Disney Orders Workers Back to Offices, Restaurants Delay Expansion, Consumer Inflation Expectations
Disney Orders Workers Back to Offices
Media and theme park giant Disney has joined prominent technology and finance companies calling on employees to come back to offices for at least part of the week as concerns about the pandemic subside. But it also comes as planned layoffs and hiring freezes are on the rise, with Goldman Sachs joining the list with reported plans to cut 3,200 workers this week.
Disney CEO Bob Iger told workers who are currently on hybrid home-office schedules that they must return to corporate offices at least four days a week starting March 1, according to a an internal email Monday obtained by CNBC, which first reported the news.
“As I’ve been meeting with teams throughout the company over the past few months, I’ve been reminded of the tremendous value in being together with the people you work with,” Iger said in the email. “As you’ve heard me say many times, creativity is the heart and soul of who we are and what we do at Disney. And in a creative business like ours, nothing can replace" what can stem from "being physically together, nor the opportunity to grow professionally by learning from leaders and mentors.”
Disney officials did not immediately respond to a request from CoStar News to comment. Iger returned to Burbank, California-based Disney as CEO in November, and the company is also among several announcing hiring freezes and job cuts in recent weeks. Disney joins othe technology and finance businesses that have called on workers to return to offices for at least part of the week, including Twitter, Uber, Snap, Vanguard Group and JPMorgan Chase.
Goldman Sachs, another company that has called workers back to offices in the past year, is also among those planning job reductions. The firm plans to lay off as many as 3,200 workers this week, as first reported by Bloomberg, citing sources familiar with the matter. CoStar News also confirmed the layoff plans from a person familiar with the situation.
While large-city office attendance has been rising during the past year, reaching an average peak of 49% of pre-pandemic attendance in October, most major cities have yet to reach 50% of pre-pandemic office use, according to security technology firm Kastle Systems.
Restaurants Delay Expansion
Nearly 40% of restaurant operators have postponed plans for expansion, according to a National Restaurant Association survey that found rising costs are still foremost on their minds among challenges for the coming year.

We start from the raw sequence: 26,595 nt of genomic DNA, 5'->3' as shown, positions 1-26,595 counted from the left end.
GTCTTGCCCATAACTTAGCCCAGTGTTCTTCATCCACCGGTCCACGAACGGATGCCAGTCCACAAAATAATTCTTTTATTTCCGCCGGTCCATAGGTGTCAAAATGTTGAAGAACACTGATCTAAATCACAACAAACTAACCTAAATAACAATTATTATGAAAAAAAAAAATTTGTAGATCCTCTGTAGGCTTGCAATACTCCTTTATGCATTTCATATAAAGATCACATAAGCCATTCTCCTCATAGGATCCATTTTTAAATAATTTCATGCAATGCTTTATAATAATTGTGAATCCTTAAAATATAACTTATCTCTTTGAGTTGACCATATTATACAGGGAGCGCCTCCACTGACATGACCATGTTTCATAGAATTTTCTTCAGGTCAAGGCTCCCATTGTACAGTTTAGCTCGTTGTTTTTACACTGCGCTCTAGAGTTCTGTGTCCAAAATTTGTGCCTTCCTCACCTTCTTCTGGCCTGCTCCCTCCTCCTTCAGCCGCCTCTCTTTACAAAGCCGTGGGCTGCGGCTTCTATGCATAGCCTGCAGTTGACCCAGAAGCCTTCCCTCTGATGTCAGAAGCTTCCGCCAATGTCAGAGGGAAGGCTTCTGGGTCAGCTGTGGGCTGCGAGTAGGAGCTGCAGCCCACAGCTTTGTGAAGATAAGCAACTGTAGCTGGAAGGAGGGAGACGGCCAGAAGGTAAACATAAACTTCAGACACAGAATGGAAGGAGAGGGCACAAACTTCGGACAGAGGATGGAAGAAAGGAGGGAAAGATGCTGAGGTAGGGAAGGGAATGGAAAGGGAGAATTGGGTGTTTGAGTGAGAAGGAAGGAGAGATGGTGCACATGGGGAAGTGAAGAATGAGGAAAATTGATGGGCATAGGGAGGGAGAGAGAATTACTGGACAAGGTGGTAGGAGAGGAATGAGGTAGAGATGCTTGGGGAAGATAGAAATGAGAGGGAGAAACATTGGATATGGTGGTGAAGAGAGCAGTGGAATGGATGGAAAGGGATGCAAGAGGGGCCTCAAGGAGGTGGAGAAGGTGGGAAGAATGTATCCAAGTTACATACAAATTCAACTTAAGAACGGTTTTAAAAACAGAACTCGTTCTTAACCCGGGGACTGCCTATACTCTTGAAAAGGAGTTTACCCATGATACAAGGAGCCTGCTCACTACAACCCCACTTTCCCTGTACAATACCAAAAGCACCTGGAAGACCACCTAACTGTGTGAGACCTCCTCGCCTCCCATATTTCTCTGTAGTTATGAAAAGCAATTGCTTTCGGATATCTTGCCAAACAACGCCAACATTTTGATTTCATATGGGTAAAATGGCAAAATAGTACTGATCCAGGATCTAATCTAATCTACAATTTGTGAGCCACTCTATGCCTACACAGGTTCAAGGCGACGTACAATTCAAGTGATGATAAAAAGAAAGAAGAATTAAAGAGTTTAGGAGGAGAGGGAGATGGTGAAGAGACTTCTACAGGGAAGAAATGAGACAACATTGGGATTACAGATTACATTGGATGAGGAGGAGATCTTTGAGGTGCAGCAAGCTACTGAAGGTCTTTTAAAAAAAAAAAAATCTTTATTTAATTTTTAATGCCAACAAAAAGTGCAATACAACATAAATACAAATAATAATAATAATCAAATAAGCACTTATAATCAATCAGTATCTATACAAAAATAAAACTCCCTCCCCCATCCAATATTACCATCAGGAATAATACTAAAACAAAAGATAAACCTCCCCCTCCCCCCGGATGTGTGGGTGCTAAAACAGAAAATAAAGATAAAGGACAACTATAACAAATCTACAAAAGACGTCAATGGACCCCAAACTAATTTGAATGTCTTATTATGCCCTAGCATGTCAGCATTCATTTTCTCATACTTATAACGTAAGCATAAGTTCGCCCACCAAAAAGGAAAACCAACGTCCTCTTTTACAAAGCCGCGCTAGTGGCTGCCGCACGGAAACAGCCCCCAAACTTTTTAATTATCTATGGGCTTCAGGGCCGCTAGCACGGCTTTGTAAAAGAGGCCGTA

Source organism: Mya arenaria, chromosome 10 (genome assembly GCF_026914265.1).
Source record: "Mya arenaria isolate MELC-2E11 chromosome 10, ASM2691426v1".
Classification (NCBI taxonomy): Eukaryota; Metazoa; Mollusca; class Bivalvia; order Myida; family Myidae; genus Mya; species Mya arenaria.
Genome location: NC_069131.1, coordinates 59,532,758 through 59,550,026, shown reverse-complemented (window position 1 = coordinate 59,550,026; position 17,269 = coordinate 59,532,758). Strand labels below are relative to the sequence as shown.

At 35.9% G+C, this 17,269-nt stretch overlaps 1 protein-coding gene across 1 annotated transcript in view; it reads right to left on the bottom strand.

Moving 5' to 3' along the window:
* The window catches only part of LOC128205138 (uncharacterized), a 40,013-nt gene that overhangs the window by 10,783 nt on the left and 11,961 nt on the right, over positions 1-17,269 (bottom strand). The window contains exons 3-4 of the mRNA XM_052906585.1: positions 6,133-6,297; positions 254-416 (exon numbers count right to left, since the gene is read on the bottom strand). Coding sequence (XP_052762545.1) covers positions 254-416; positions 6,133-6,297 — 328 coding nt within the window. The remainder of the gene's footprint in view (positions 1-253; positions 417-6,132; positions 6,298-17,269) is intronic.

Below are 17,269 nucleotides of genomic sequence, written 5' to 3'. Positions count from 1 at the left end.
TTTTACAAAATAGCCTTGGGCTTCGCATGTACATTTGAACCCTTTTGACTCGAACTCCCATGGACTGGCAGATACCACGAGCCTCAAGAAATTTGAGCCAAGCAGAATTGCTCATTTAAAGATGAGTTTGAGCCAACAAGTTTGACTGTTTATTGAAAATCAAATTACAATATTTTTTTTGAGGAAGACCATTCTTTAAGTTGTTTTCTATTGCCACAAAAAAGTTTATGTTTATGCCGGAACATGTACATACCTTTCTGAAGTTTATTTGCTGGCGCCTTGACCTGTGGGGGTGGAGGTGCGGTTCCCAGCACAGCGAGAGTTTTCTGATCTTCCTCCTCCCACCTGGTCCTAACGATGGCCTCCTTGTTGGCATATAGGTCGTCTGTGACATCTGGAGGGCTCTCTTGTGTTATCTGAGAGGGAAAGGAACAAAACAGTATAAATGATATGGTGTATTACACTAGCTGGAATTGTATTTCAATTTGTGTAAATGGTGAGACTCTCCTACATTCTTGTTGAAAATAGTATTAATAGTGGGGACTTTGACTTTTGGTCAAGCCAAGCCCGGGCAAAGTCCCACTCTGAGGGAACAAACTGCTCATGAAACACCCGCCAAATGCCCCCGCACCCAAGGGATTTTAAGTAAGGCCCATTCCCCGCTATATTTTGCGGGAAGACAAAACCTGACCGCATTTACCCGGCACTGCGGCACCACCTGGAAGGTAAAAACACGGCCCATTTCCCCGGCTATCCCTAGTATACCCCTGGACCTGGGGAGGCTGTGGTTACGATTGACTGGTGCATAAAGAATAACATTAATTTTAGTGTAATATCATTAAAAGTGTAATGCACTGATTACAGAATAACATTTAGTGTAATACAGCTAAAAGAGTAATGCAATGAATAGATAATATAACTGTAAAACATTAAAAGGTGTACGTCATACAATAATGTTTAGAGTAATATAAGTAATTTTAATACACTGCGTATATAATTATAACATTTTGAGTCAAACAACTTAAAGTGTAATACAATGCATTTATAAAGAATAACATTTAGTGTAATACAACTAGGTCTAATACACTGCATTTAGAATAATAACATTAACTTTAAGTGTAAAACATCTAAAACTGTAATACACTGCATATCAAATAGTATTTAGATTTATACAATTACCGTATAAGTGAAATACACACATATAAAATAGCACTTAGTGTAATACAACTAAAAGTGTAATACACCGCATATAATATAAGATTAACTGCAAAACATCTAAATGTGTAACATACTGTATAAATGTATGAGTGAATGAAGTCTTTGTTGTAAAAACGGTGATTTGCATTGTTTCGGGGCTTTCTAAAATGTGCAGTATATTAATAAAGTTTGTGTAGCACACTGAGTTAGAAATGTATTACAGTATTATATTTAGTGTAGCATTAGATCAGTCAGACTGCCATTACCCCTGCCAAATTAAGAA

“Moderate but positive employment growth across the economy and elevated consumer spending in restaurants will allow the restaurant industry to kick off 2023 on a more optimistic note than the last few years, but operators remain braced for potential challenges in the new year,” Hudson Riehle, the trade group’s senior vice president of research, said in a statement.
The group’s latest monthly business conditions survey, involving 3,000 operators queried nationwide during November with results released Jan. 5, found 38% have postponed plans for expansion in a climate where food, labor and energy costs remain historically high.
Several national chains have not shied from expansion during the pandemic, but the vast majority of the nation’s restaurants are smaller, independent establishments. Respondents said food and labor costs each account for approximately 33 cents of every dollar in sales, with nearly another one-third of revenue taken up by costs including utilities, rent and maintenance.
That mean slim profit margins are expected to grow smaller in 2023 by half of survey respondents. To meet rising costs, 87% said they increased menu prices during the past year, 59% changed food and beverage offerings and 48% reduced operating hours. Most still plan to add workers in coming months, with more than 60% saying their restaurant does not have enough workers to meet customer demand.
Reduced Inflation Expectations
Consumers expect U.S. inflation to be at 5% a year from now, according to results of a December survey released Monday by the Federal Reserve Bank of New York. This was 0.2% below consumers’ November forecast and the lowest year-ahead inflation expectation reading since July 2021, Fed researchers said.
Consumers expect inflation to be at 3% three years from now, an estimate unchanged from November, and at 2.4% five years from now, up 0.1% from the November median prediction. Analysts have noted that consumer expectations about inflation among other economic conditions can affect plans to buy big-ticket items like homes and cars.
The New York Fed survey of approximately 1,300 households found consumers expect income to rise 4.6% in the coming year, a new high for the monthly survey. Consumers expect their household spending to rise by a median 5.9% in the coming year, down a full percentage point from their month-earlier prediction — due to a combination of lingering overall caution and expected lower inflation.
Annual inflation has generally been falling in recent months but remained near a 40-year high at 7.1% in November. The government is expected to announce the December inflation rate later this week, and the number could affect future Federal Reserve strategy aimed at taming inflation by raising lending rates.